The aim of the present study was to investigate the OH-RQoL of Dutch cleft lip and/or palate patients. For this purpose the shortened version of the COHIP was used. The reliability and validity of the questionnaire were analyzed and four hypotheses were tested. First, it was hypothesized that no differences would be found between cleft patients' and their parents' reports of patients' OH-RQoL. Second, it was hypothesized that no gender differences would be found. Third, it was hypothesized that no differences between the cleft palate (CP), cleft lip and cleft lip and alveolus [CL(A)], unilateral cleft lip and palate (UCLP), and bilateral cleft lip and palate (BCLP) subgroups would be found. Fourth, it was hypothesized that in terms of OH-RQoL, there is no difference between the ages above and below 12 years.

Data Collection

The COHIP consists of two parallel questionnaires, one for children and one for parents. Patients (between the ages of 8 and 15 years) and parents from the cleft palate team of Amsterdam were recruited by mail to complete the COHIP questionnaire that was sent to them before the summer of 2009. Because of a low response rate the questionnaire was sent once more to the nonrespondents in September 2009 in an attempt to recruit as many participants as possible. Of the 232 pairs of questionnaires (each pair comprising one questionnaire for the patient and one for the parent) that were mailed, 122 pairs were returned (response rate 53%). This resulted in a sample of 122 patients (53 girls and 69 boys) with a mean age of 11.9 years (standard deviation [SD]  =  2.2) and 122 parents (101 female and 18 male caretakers; gender was not known for three adult participants).

Dutch Version of the COHIP

A detailed description of the development and validation of the COHIP can be found in a previous publication.19 In its present form, the Dutch version of the COHIP comprises 30 items, which are divided over five conceptually different subscales (oral symptoms, functional well-being, emotional well-being, school, and peer interaction).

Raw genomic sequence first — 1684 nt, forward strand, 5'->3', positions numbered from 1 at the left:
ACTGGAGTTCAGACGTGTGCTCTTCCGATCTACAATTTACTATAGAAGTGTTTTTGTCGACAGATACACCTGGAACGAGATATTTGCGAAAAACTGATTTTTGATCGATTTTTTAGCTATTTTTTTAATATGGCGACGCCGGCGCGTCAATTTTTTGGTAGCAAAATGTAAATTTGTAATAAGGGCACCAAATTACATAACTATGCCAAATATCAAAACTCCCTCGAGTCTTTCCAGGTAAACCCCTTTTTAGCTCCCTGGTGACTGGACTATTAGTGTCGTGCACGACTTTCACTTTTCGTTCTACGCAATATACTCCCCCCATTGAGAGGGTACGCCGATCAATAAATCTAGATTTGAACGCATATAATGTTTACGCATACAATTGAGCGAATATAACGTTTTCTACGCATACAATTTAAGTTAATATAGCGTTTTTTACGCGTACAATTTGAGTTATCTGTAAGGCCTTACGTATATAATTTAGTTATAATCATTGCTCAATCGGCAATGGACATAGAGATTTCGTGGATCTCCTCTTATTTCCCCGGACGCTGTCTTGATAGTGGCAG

Items were scored on a five-point scale (1  =  ‘never’ to 5  =  ‘constantly’), with the additional response option of ‘I don't know’ (DK response; 0  =  ‘I don't know’). Items were formulated negatively, with two exceptions. In line with earlier studies57 in which the COHIP was used, six items regarding treatment expectations and one global health perception item were added to the questionnaire. These items were not included in the COHIP scores but were used for clinical reasons only. They were answered on a five-point scale (1  =  ‘totally disagree’ to 5  =  ‘totally agree’), with the additional response option of ‘I don't know’ (DK response; 0  =  ‘I don't know’).

Data Analysis

First, the scores on the two positively worded items were reversed. Then, in order to render our results easier to interpret and better comparable with results from other studies, all scores were recoded, so that a high score on the subscales of the COHIP implies a good OH-RQoL.